All Quiet on the Deer Front

For those that read my blogs you may be aware of my comments about stalking through September. In Hampshire the end of August, September and early October I find tends to be the quietest time of year for deer stalking and this has been the case again this year.

That said quieter days have been interspersed with some really memorable outings. Most recently three spring to mind. On all three occasions the day would have been a wash out save for some great stalking and marksmanship that salvaged the outing and turned an otherwise quiet day into something memorable.

The first was an evening stalk with Tariq F. Having got off to a slow start we positioned ourselves at one of my favourite spots overlooking a large grass field that boarder's woodland when after a short wait we were rewarded as two Fallow prickets emerged from the wood 250 yards out.

Lying prone we watched the beasts as they made their way leisurely toward us browsing at the tree line with craned necks. At 150 yards we needed wait no longer as one of the prickets turned broadside and Tariq executed a text book heart lung shot spat from his Blaser .308 that sent the pricket charging back in the direction from which it had come.

Observing the animal through our respective lenses we could clearly see this was a dead deer running a fact confirmed moments later as the deer staggered and collapsed at the tree line.

The second stalk that springs to mind was with Matthew R. Once again an evening stalk that had started off slowly turned into an exhilarating stalk out to a group of six Roe. Having spotted the animals around three hundred yards out in the field and mindful of back stop and wind direction we spent the next hour belly crawling across an open grass field to within 120 yards.

From this hard earned new position we were able to select a young Roe Buck for the pot leaving the older more promising Roe Buck of the group for another year.  Another animal grassed by a text book heart lung shot off the bipod.

The third memorable outing of the last couple of weeks occurred only yesterday. After an early morning start James S and I tucked ourselves behind some young saplings whilst we glassed the nearby wood line. Our reward this time came in the form of a 'Muntty buck' which broke cover and wandered out across the open ground in front of us some 250 yards out. With no time to waste we knocked off 50 yards before open ground prevented us advancing further.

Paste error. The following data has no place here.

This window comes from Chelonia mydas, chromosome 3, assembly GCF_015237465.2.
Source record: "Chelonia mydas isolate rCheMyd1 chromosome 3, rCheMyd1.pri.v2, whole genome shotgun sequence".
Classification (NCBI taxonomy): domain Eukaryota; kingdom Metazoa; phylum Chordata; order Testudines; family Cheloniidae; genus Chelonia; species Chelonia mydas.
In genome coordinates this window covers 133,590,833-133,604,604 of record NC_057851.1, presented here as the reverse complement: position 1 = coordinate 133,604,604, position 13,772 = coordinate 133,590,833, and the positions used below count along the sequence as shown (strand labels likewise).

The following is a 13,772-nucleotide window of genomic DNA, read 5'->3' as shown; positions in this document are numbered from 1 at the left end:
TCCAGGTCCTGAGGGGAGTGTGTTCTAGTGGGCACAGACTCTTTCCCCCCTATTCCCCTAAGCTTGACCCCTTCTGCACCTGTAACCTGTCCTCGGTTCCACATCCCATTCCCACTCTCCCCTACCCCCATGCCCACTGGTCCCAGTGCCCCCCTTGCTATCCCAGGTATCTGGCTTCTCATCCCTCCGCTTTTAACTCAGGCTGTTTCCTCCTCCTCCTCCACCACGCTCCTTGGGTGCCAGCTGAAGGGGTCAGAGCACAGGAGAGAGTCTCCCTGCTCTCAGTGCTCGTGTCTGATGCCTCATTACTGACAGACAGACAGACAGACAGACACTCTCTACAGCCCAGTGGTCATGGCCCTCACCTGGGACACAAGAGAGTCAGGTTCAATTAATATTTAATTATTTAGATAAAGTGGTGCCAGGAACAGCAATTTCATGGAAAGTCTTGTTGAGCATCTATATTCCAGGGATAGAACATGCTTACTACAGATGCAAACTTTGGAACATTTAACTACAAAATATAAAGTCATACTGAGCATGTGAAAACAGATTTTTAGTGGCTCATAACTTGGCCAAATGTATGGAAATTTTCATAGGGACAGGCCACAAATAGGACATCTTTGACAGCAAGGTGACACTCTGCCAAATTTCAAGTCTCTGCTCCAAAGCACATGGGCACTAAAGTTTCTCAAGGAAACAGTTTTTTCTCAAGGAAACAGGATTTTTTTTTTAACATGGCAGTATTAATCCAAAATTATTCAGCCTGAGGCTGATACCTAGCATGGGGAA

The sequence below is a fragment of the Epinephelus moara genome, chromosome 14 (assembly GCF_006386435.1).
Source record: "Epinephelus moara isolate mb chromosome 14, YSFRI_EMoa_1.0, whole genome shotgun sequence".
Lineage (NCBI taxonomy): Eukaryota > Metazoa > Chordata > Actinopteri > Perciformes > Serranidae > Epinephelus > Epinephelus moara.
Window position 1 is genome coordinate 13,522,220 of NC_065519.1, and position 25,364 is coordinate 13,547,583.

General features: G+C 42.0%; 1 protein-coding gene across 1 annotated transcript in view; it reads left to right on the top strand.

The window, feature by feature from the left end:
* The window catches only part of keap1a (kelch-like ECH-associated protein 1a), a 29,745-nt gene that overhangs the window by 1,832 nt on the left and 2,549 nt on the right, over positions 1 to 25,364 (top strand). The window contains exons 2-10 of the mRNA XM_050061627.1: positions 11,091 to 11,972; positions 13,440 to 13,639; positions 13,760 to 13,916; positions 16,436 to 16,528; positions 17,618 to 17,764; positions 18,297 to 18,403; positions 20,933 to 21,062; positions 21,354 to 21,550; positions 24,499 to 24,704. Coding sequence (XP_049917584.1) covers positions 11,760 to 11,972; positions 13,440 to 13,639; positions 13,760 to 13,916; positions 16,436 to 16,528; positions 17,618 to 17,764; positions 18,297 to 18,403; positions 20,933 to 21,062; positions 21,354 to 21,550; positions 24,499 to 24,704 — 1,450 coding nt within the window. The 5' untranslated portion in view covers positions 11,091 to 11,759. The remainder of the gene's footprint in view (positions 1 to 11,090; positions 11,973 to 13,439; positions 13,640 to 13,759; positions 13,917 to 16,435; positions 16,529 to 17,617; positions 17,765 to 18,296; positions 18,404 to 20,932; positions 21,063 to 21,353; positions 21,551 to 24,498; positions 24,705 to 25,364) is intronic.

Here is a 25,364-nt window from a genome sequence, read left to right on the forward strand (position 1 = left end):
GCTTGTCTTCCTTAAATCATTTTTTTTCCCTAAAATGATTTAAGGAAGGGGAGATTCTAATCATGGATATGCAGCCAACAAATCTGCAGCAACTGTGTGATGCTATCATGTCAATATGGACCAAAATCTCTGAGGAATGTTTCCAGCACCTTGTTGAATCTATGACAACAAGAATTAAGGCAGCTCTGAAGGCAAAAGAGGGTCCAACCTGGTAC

As anyone who stalks Muntjac knows there is little time to spare when an opportunity of a Muntjac presents itself. A brief stationary pause in the animals otherwise determined trot toward the opposing wood line was all that James needed to pull off a truly excellent 200 yard heart lung shot from a set of my now well used Southwick Quad Sticks.

More 'rangy' than I would normally like but a real confidence booster for James who was using his newly acquired Weatherby Vanguard in .308 calibre. Save for this one event we continued on what James described as a 'Well armed walk in the woods!' with nothing further seen all morning.        

As a guide the worst aspect of the job.... and there are precious few, is that some days are just plain quiet! This is not the end of the world with regular client's, they have had their fair share of good days and so take it in their stride however with a new client like any good host you want to put on a good show!!! However this just goes to show that sometimes when least expected memorable moments can happen. That's not to say they always will but hey as they say it's called hunting not killing.  

(Images of all three clients with their animals appear in the gallery).

 
Red Kettle

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